Nike logo. Image: Nike.

At its investor day on Oct. 14, Nike (NYSE:NKE) announced that it now forecasts reaching $50 billion in annual total sales by 2020, which would be a 63% increase over fiscal year 2015 sales. One way the company plans to reach such a lofty revenue growth goal is a massive increase in online sales during that time, jumping online sales from about 4% of total sales in 2015 to 14% of sales in 2020. Here's how Nike plans to increase online sales sixfold within five years, and why this matters for more than just the revenue growth.

Innovations driving e-commerce growth
Digital innovations are affecting Nike's e-commerce, not only on Nike.com but also in stores. One such way is Nike's success with putting point-of-sale tablets in its stores so that when an item isn't available in store, a clerk can still help the customer to quickly purchase the item online to be shipped to the customer's home. This approach seems like it could have the added benefit of getting more sales, as clerks can walk around to be more personable and then close the sale immediately, while taking out some of the registers will free up more space that can instead be used for more sales-floor space. The service is now available all over the U.S., and Nike is working to make this service available at more locations globally. 

Nike has also been busy upgrading its mobile shopping experience. Mobile now accounts for more traffic than desktop for Nike, and Nike is taking advantage of that growth with new apps and a better all-around mobile experience.  

"We saw increases in both traffic and conversion, fueled by our investments in critical infrastructure to improve the consumer experience on both desktop and mobile, and as I mentioned last quarter, our traffic on mobile has exceeded traffic on desktop, making it a very sharp point for consumer engagement going forward,"  said Nike CEO Mark Parker on the fiscal 2015 year-end earnings conference call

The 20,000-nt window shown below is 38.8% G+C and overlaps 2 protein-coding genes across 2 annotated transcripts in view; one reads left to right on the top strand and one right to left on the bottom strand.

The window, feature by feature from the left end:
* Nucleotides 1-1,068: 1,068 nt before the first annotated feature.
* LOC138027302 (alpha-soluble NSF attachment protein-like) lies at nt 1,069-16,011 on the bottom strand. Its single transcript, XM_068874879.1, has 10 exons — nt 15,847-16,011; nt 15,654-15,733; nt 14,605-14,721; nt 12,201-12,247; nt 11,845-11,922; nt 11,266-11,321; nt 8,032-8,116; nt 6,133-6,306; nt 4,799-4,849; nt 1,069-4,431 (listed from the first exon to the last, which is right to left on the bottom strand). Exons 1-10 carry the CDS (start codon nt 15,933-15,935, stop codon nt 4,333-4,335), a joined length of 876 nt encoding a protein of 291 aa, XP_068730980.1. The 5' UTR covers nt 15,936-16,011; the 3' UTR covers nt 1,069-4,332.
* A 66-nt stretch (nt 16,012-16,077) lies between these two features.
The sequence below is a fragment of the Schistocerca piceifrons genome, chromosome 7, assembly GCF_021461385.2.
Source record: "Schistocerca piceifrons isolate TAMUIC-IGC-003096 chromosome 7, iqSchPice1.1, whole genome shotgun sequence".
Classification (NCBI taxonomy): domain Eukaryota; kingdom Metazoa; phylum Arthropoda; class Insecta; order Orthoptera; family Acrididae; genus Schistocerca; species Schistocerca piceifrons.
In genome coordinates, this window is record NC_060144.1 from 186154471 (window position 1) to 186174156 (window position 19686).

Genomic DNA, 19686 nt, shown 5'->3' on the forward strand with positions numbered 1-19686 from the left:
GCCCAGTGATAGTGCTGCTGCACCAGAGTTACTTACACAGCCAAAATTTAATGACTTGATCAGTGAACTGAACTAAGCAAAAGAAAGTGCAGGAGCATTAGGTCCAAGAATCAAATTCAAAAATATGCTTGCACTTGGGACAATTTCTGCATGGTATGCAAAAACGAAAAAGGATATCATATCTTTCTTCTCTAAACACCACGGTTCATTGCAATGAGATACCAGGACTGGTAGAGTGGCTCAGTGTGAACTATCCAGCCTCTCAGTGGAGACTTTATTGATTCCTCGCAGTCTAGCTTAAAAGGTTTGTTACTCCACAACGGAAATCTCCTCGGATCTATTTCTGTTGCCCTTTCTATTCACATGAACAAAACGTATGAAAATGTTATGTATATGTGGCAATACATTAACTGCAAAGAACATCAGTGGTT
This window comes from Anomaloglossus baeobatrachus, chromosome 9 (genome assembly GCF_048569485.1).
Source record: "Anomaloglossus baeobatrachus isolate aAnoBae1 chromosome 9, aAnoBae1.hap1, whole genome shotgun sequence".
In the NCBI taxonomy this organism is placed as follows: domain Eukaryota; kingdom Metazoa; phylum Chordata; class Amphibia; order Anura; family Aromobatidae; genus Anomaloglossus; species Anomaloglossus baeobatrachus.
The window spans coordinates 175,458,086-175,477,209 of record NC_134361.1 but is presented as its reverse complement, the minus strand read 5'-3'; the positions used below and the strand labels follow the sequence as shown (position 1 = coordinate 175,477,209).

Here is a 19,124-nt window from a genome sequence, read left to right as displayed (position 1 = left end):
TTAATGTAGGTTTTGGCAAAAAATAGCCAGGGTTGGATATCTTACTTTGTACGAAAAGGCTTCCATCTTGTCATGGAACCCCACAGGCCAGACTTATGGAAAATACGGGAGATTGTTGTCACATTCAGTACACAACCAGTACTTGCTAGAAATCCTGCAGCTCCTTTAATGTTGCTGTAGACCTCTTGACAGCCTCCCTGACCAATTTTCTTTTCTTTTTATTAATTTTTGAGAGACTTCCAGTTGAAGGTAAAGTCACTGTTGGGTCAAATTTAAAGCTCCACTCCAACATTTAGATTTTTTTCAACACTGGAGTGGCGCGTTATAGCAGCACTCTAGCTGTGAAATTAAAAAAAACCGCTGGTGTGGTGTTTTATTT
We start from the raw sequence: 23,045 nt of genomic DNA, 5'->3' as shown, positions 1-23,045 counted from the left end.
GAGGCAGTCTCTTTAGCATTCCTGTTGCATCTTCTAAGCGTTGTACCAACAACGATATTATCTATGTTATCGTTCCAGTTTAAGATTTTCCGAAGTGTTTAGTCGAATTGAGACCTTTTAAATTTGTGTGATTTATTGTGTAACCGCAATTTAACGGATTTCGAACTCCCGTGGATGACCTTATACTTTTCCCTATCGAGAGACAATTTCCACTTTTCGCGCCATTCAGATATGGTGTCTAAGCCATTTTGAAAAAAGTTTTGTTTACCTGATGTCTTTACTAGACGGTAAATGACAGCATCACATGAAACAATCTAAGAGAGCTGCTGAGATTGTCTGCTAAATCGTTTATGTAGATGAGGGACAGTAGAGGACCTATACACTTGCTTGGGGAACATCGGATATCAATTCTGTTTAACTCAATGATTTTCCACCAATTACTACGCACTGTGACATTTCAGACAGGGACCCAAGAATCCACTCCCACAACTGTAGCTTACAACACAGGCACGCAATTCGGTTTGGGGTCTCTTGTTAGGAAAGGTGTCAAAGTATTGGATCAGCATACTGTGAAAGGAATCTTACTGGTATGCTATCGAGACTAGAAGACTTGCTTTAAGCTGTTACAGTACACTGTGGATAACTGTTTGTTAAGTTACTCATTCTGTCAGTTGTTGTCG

Nike's new SNKRS app for creating and buying Nike shoes. Image: Nike.com.

$1.2 billion to $7 billion by 2020
Nike drove fiscal 2015 online sales to nearly $1.2 billion, a 55% increase over fiscal 2014. However, this is only the start, as Nike forecasts that it will increase those sales sixfold in the next five years to reach $7 billion by 2020. Improvements to Nike.com, the mobile shopping experience, and the addition of point of sale e-commerce tablets in stores, will play a big part in helping Nike to increase online sales, but another major factor will be continuing to roll out Nike.com in other countries where other Nike brand stores or reliable third-party sellers may not be available.  

Why this matters
One reason this surge in online sales is so important to Nike investors is not just that it will help the company realize its sales goal of $50 billion, but also that it will help to grow Nike's earnings at an even faster rate than regular sales growth, as online sales provides higher margins than sales through third-party channels.

NKE Gross Profit Margin (TTM) data by YCharts

Is it time to buy Nike?
Nike stock isn't cheap today, after its share price has jumped 40% in the past year and is now trading at nearly 35 times earnings. Is it still a buy or overpriced?

Consider that by fiscal 2017 earnings estimates, the company is priced at only 26 times earnings. Let's look even further: The $50 billion revenue estimate at the current profit margin of around 11.25% makes for a fiscal 2020 income of $5.625 billion, or a P/E of just 15 at the current price. That already looks very bullish for long-term investors who believe Nike can realize these forecasts. However, with the growth of online sales accounting for a larger share of total revenue, margins are likely to be pushed even higher, making those 2020 earnings and P/E estimates even more attractive. 

Bradley Seth McNew owns shares of Nike. The Motley Fool owns shares of and recommends Nike. Try any of our Foolish newsletter services free for 30 days. We Fools may not all hold the same opinions, but we all believe that considering a diverse range of insights makes us better investors. The Motley Fool has a disclosure policy.